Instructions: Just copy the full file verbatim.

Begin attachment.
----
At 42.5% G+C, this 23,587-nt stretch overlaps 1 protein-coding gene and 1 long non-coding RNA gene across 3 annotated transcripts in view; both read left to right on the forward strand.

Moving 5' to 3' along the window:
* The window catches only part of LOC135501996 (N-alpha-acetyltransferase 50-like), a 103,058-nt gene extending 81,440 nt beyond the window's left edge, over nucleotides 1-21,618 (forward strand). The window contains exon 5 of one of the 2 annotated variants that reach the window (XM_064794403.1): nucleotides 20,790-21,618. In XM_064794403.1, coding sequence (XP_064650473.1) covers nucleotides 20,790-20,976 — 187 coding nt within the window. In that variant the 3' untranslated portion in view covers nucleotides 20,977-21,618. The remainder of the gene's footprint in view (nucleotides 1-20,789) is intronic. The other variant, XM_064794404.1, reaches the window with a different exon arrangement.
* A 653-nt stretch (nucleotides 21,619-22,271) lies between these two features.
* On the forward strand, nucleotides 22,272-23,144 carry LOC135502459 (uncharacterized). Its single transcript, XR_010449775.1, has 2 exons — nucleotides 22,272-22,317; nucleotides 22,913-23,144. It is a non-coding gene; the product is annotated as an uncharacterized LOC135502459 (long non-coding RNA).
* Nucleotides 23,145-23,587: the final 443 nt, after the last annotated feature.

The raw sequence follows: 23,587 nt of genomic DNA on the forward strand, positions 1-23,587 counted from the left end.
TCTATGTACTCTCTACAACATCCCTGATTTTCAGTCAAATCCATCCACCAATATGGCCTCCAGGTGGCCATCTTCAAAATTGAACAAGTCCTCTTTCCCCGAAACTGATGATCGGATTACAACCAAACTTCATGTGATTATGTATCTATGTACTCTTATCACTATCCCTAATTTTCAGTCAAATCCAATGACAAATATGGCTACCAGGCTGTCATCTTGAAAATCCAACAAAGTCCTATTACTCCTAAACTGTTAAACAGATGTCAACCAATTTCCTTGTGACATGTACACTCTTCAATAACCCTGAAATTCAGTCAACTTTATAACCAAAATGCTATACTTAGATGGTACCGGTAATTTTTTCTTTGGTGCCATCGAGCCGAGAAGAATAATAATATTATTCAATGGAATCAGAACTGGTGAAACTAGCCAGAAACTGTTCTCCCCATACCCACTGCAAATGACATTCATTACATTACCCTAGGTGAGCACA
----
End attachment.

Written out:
At 42.5% G+C, this 23,587-nt stretch overlaps 1 protein-coding gene and 1 long non-coding RNA gene across 3 annotated transcripts in view; both read left to right on the forward strand.

Moving 5' to 3' along the window:
* The window catches only part of LOC135501996 (N-alpha-acetyltransferase 50-like), a 103,058-nt gene extending 81,440 nt beyond the window's left edge, over nucleotides 1-21,618 (forward strand). The window contains exon 5 of one of the 2 annotated variants that reach the window (XM_064794403.1): nucleotides 20,790-21,618. In XM_064794403.1, coding sequence (XP_064650473.1) covers nucleotides 20,790-20,976 — 187 coding nt within the window. In that variant the 3' untranslated portion in view covers nucleotides 20,977-21,618. The remainder of the gene's footprint in view (nucleotides 1-20,789) is intronic. The other variant, XM_064794404.1, reaches the window with a different exon arrangement.
* A 653-nt stretch (nucleotides 21,619-22,271) lies between these two features.
* On the forward strand, nucleotides 22,272-23,144 carry LOC135502459 (uncharacterized). Its single transcript, XR_010449775.1, has 2 exons — nucleotides 22,272-22,317; nucleotides 22,913-23,144. It is a non-coding gene; the product is annotated as an uncharacterized LOC135502459 (long non-coding RNA).
* Nucleotides 23,145-23,587: the final 443 nt, after the last annotated feature.

The raw sequence follows: 23,587 nt of genomic DNA on the forward strand, positions 1-23,587 counted from the left end.
TCTATGTACTCTCTACAACATCCCTGATTTTCAGTCAAATCCATCCACCAATATGGCCTCCAGGTGGCCATCTTCAAAATTGAACAAGTCCTCTTTCCCCGAAACTGATGATCGGATTACAACCAAACTTCATGTGATTATGTATCTATGTACTCTTATCACTATCCCTAATTTTCAGTCAAATCCAATGACAAATATGGCTACCAGGCTGTCATCTTGAAAATCCAACAAAGTCCTATTACTCCTAAACTGTTAAACAGATGTCAACCAATTTCCTTGTGACATGTACACTCTTCAATAACCCTGAAATTCAGTCAACTTTATAACCAAAATGCTATACTTAGATGGTACCGGTAATTTTTTCTTTGGTGCCATCGAGCCGAGAAGAATAATAATATTATTCAATGGAATCAGAACTGGTGAAACTAGCCAGAAACTGTTCTCCCCATACCCACTGCAAATGACATTCATTACATTACCCTAGGTGAGCACA